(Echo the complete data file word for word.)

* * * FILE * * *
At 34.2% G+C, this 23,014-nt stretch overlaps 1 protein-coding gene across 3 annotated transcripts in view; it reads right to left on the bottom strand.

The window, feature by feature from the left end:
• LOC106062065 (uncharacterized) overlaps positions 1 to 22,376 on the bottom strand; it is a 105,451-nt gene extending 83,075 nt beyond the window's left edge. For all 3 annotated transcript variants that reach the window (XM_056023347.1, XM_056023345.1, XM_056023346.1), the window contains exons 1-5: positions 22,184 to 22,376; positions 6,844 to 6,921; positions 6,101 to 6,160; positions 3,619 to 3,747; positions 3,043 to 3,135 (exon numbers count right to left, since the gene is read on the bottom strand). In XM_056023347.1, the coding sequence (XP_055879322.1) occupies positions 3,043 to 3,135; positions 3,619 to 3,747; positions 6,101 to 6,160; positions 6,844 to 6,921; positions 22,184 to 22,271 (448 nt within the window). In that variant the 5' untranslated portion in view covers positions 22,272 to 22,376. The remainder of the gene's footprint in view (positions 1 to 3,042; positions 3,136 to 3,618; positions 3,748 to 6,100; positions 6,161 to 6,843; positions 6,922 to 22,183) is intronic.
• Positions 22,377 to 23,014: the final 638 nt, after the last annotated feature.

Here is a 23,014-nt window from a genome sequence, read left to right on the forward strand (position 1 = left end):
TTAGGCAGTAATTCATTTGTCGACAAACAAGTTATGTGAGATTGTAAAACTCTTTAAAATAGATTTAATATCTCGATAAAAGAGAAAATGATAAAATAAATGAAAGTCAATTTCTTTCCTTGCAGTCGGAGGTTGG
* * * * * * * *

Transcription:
At 34.2% G+C, this 23,014-nt stretch overlaps 1 protein-coding gene across 3 annotated transcripts in view; it reads right to left on the bottom strand.

The window, feature by feature from the left end:
• LOC106062065 (uncharacterized) overlaps positions 1 to 22,376 on the bottom strand; it is a 105,451-nt gene extending 83,075 nt beyond the window's left edge. For all 3 annotated transcript variants that reach the window (XM_056023347.1, XM_056023345.1, XM_056023346.1), the window contains exons 1-5: positions 22,184 to 22,376; positions 6,844 to 6,921; positions 6,101 to 6,160; positions 3,619 to 3,747; positions 3,043 to 3,135 (exon numbers count right to left, since the gene is read on the bottom strand). In XM_056023347.1, the coding sequence (XP_055879322.1) occupies positions 3,043 to 3,135; positions 3,619 to 3,747; positions 6,101 to 6,160; positions 6,844 to 6,921; positions 22,184 to 22,271 (448 nt within the window). In that variant the 5' untranslated portion in view covers positions 22,272 to 22,376. The remainder of the gene's footprint in view (positions 1 to 3,042; positions 3,136 to 3,618; positions 3,748 to 6,100; positions 6,161 to 6,843; positions 6,922 to 22,183) is intronic.
• Positions 22,377 to 23,014: the final 638 nt, after the last annotated feature.

Here is a 23,014-nt window from a genome sequence, read left to right on the forward strand (position 1 = left end):
TTAGGCAGTAATTCATTTGTCGACAAACAAGTTATGTGAGATTGTAAAACTCTTTAAAATAGATTTAATATCTCGATAAAAGAGAAAATGATAAAATAAATGAAAGTCAATTTCTTTCCTTGCAGTCGGAGGTTGG